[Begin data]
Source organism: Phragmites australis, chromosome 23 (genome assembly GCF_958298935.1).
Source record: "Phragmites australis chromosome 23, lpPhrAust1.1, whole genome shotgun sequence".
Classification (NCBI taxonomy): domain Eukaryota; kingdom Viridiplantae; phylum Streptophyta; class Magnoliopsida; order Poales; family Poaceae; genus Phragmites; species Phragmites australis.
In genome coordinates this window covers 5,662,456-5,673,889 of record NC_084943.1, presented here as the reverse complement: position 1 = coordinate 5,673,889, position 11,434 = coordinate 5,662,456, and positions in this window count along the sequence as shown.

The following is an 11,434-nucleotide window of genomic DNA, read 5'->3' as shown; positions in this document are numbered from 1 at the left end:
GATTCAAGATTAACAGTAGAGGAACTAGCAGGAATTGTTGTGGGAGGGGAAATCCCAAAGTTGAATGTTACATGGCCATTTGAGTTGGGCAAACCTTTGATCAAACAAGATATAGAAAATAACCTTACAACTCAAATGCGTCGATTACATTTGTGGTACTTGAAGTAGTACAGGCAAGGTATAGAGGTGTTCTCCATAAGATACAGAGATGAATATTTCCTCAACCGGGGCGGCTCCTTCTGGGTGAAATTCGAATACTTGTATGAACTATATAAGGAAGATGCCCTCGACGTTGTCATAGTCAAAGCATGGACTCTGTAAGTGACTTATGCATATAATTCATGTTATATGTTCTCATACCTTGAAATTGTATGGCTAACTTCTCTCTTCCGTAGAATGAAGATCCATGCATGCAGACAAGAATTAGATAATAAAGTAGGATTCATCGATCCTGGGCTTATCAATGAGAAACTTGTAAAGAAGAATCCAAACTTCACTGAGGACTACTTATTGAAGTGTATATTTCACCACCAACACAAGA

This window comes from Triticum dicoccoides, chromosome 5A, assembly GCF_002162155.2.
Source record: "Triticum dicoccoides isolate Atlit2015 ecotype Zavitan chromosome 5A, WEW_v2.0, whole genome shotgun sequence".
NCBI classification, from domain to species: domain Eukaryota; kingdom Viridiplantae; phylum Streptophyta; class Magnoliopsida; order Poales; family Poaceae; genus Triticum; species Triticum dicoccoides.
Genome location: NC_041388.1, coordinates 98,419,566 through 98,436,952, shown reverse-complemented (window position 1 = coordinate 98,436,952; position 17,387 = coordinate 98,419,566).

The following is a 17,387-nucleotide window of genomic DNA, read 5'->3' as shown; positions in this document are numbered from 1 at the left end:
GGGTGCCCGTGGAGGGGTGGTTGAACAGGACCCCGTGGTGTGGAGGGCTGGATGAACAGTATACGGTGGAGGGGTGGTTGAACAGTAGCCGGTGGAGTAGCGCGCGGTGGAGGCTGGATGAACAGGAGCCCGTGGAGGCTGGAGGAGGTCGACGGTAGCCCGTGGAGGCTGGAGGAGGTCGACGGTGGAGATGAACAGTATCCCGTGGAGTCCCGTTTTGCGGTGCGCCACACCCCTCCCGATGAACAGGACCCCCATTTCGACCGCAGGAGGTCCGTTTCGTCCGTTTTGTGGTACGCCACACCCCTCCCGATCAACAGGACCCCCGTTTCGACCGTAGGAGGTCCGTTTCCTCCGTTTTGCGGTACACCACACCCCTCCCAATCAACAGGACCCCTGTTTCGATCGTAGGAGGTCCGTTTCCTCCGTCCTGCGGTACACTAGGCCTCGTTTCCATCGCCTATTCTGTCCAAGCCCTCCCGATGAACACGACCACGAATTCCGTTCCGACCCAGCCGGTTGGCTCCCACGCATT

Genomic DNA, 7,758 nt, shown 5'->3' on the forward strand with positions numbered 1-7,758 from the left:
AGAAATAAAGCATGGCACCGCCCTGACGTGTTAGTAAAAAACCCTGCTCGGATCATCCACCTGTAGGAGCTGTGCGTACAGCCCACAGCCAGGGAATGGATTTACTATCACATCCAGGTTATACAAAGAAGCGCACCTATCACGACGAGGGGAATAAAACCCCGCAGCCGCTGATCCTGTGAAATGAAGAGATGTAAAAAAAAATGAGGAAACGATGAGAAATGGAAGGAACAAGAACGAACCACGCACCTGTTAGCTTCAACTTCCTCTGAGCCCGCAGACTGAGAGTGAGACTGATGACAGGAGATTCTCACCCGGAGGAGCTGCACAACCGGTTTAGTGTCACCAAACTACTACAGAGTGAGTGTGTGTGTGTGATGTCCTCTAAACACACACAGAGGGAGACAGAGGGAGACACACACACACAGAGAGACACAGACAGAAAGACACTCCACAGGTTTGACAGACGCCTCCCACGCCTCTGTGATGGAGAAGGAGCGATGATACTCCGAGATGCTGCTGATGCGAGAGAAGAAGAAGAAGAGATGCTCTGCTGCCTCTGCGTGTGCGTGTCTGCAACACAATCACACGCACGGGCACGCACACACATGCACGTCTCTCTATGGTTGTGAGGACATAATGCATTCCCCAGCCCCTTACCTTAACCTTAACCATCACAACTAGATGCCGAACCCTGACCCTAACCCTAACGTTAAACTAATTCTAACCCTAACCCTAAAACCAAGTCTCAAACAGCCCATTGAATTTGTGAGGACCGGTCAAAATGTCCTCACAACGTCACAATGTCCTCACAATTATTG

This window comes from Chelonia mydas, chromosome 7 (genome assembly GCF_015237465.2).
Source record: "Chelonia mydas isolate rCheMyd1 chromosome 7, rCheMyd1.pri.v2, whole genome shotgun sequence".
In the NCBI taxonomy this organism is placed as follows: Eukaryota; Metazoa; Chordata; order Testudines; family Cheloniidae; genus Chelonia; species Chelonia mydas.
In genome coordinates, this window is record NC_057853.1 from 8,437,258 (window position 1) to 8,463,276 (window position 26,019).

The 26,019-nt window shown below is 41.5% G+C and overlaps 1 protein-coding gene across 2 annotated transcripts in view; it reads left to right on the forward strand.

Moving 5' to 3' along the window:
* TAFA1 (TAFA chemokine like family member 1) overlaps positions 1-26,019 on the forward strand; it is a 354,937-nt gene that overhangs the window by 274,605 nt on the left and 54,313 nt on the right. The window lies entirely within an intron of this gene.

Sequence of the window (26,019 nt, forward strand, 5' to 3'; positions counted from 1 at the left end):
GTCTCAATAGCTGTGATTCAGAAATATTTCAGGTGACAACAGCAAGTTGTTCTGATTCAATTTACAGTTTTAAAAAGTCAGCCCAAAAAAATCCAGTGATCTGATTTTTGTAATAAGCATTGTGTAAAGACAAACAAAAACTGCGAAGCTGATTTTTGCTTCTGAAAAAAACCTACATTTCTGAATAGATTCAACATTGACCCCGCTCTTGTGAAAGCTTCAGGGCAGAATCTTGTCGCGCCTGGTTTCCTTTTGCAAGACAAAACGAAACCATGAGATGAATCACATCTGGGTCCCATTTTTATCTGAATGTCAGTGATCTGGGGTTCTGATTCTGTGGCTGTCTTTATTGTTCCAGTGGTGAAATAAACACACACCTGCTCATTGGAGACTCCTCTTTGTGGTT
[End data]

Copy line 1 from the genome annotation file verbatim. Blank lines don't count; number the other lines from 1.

Source organism: Phragmites australis, chromosome 23 (genome assembly GCF_958298935.1).